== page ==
Why One Of The Best Athletes In The World Refuses To Compete

"It’s very difficult to judge surfing because surfing is art."
Laird Hamilton surfing Teahupoo in 2000.

Laird Hamilton surfing Teahupoo in 2000.


In 2000, Laird Hamilton infamously surfed the most dangerous wave in the world. It was as tall as a seven-story building. He was 36 years old. Everybody flipped out.

It's just one example of how Hamilton has continued to disrupt the surfing world for over 30 years by constantly reinventing new ways to conquer the ocean.

He has saved lives at sea more than once. He's “shot the pier” by maneuvering his board in between the supporting pillars of the Malibu pier during a storm. He's popularized standup paddling and invented tow-in surfing, which has allowed athletes to ride enormous waves in the ocean that were previously deemed impossible. His invention of the foil board could be the future of big wave surfing.

Surfer Magazine nicknamed him the sport’s “test pilot” and The Washington Post called him the world’s greatest athlete.

Yet, despite all this, Hamilton has never actually competed professionally.

“I’m a terrible loser. I was so competitive, I wouldn’t compete. Show me somebody who can lose well, and I’ll show you somebody who loses," Hamilton told The Huffington Post last week.

“If you can accept loss, you won’t be winning a lot," he added.

Courtesy of Laird Hamilton

HuffPost met with the supremely tanned 51-year-old in his kitchen in Malibu, California, on a sweltering August day. Wearing not much more than board shorts and boiling a pot of turmeric on his stove, Hamilton is the epitome of a West Coast surfer. He limped badly because of a hip injury but acted like nothing was wrong. A giant box of organic Hawaiian ginger sat near his stainless steel juicer as he offered fresh coconut water from a glass jar.

But it's not just his aversion to losing, Hamilton says, that keeps him away from competitions. The sport's' inability to be contained by numbers, ratings and scores is another piece of the puzzle.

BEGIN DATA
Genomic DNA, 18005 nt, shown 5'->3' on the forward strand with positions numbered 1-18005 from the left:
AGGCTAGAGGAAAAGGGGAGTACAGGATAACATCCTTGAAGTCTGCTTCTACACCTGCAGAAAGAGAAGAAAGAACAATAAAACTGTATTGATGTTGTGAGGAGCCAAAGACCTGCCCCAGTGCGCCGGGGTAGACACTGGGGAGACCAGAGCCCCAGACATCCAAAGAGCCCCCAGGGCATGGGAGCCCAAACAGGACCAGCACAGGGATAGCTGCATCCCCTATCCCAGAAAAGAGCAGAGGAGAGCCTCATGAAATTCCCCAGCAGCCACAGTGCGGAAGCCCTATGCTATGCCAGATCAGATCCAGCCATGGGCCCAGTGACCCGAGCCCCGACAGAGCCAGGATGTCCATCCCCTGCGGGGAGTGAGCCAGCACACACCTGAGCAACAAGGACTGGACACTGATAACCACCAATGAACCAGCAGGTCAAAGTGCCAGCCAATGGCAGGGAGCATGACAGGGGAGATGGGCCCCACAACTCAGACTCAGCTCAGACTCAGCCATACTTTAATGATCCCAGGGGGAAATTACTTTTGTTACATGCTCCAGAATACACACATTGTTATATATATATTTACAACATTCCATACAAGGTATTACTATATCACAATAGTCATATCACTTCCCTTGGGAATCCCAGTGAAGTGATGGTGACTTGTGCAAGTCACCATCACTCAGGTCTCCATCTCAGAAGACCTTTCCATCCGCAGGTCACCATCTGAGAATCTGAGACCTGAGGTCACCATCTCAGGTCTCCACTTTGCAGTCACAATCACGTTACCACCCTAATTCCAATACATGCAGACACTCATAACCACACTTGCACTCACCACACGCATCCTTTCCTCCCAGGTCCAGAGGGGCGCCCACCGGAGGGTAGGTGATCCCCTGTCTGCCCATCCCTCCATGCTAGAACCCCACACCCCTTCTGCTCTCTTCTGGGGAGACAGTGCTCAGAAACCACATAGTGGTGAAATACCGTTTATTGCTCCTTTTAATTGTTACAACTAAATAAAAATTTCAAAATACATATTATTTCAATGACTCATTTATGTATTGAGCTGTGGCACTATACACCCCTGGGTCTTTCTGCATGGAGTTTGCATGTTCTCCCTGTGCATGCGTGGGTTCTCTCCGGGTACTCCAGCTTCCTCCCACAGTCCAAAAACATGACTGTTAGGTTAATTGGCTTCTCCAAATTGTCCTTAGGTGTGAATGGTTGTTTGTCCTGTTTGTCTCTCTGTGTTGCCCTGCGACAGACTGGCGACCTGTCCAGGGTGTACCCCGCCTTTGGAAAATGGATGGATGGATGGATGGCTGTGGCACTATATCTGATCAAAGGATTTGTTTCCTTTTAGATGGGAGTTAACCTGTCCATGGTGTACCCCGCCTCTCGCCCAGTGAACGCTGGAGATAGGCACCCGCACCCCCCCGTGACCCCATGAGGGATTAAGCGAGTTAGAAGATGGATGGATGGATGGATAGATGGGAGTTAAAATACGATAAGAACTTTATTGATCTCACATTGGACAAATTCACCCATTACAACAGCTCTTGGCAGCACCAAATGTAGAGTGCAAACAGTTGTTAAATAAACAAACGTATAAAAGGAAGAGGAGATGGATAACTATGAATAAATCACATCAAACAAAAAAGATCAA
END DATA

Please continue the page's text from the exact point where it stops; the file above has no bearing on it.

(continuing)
“It’s very difficult to judge surfing because surfing is art,” he declared.

Hamilton’s connection to the water started at birth. He was born in 1964 in an underwater tank called a bathysphere, which was originally designed for deep-sea exploration.

His allegiance to surfing came soon after: he grew up in Hawaii and learned the sport from his stepfather, 1960s pro surfer Bill Hamilton. The younger Hamilton’s refusal to compete professionally stems partially from this relationship.

“I watched my stepfather, who was one of the best surfers of his time, get judged. I watched him have some weird calls in contests, whether they were fair or unfair, and I saw the devastation that it caused him,” Hamilton said.

Laird Hamilton rose to fame during a time when free surfing was just as popular as professional surfing. He made a name for himself as one of the most fearless surfers, taking on the biggest waves around the globe. Sponsorships helped bring in money and he was able to skip competitions altogether.

Hamilton in Malibu in 2014.

Hamilton in Malibu in 2014.

Jason Merritt/Getty Images

Instead of competing for judge’s marks and rankings, Hamilton preferred more serious stakes.

“My competition was you’re stuck in a rip current, you don’t make it, you drown. You just go to the death and that’s why I’m still here, because I survived it,” he said.

But the crux of why Hamilton refuses to officially compete in surfing comes down to something much more philosophical than judges' calls.

“A creative man is fulfilled by accomplishments and a competitive man is fulfilled by beating others," Hamilton said, paraphrasing an old saying. He continued, "I’m all about accomplishments. Ride the biggest wave. It has to do with me. I can always grow and keep accomplishing things.”

This insistence on competing only with himself is a survival mechanism of sorts -- or an almost spiritual life philosophy. “I wanted to be in control. I wanted to be the one determining if I felt fulfilled or not,” Hamilton said.

The fulfillment he gets from the ocean is obvious. He talks about the sport with a tone most people reserve for mentors or elders, noting that it has taught him humility.

"You have a feeling of purpose and clarity,” he said.

“I look at myself, and other than being a husband and a father, my purpose on the planet is being on giant waves. That gives me a chance for some sort of fulfillment and contentment. A chance …”

Hamilton, Gabrielle Reece and their two daughters in 2008.

Hamilton, Gabrielle Reece and their two daughters in 2008.

Kevin Mazur/Getty

Being a father has played a significant role in shaping and extending Hamilton's outlook.

He first met his wife, world champion beach volleyball player Gabrielle Reece, in 1995 and married her two years later. They have two girls together, ages 11 and 7, as well as Hamilton’s daughter from his first marriage, who attends UCLA.